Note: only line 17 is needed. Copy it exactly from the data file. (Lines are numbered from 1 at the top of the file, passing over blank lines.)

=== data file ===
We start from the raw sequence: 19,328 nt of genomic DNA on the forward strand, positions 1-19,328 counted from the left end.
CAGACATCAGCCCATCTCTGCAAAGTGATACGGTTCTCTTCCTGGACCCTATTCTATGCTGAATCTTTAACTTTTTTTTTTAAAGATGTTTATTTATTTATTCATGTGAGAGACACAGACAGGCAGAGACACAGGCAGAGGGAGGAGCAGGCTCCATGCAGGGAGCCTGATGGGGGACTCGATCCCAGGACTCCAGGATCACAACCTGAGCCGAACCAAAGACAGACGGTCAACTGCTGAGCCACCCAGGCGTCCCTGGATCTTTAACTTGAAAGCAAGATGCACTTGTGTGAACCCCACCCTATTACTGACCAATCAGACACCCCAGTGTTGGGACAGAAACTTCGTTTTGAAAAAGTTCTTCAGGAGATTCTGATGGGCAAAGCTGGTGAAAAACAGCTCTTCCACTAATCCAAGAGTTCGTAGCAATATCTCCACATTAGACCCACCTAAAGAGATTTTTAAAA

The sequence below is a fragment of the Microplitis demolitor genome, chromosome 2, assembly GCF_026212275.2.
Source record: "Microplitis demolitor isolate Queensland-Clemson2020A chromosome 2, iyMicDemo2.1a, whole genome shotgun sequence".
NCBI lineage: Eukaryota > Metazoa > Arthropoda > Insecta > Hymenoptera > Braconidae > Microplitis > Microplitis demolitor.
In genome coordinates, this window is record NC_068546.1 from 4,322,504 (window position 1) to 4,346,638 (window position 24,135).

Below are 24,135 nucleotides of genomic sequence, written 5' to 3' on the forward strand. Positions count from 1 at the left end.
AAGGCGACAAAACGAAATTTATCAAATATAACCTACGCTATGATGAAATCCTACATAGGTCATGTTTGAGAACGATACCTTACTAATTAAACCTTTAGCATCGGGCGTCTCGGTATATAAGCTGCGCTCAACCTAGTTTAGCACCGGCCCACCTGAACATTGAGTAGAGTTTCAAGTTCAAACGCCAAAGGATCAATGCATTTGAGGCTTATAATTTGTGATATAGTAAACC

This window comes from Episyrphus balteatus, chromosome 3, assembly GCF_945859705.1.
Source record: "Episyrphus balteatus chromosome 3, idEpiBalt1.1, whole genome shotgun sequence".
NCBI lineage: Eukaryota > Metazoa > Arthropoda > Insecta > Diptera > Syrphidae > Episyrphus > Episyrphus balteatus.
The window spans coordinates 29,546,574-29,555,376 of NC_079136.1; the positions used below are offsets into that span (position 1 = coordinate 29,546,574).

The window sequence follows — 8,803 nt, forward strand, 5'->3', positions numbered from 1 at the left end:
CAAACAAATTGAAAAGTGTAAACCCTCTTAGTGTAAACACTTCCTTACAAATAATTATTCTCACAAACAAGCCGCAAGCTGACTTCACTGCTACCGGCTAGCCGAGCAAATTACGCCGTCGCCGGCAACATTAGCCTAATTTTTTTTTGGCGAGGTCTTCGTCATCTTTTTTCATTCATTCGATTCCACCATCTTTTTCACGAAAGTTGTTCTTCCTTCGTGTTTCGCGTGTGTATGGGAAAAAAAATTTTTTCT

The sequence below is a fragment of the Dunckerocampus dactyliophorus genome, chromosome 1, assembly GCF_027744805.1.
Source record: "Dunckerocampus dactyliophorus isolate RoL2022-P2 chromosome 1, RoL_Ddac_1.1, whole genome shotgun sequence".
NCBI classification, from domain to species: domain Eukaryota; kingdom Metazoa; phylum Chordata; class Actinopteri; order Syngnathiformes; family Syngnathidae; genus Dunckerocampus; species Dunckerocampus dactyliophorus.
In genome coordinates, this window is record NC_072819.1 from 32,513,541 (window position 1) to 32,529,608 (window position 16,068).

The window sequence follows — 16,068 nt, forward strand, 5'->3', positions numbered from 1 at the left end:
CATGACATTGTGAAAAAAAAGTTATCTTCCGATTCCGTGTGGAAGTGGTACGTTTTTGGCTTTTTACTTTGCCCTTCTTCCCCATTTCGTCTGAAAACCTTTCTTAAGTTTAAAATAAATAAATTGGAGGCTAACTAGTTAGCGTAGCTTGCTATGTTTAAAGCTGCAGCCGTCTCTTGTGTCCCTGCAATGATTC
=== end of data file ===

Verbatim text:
NCBI classification, from domain to species: domain Eukaryota; kingdom Metazoa; phylum Chordata; class Actinopteri; order Syngnathiformes; family Syngnathidae; genus Dunckerocampus; species Dunckerocampus dactyliophorus.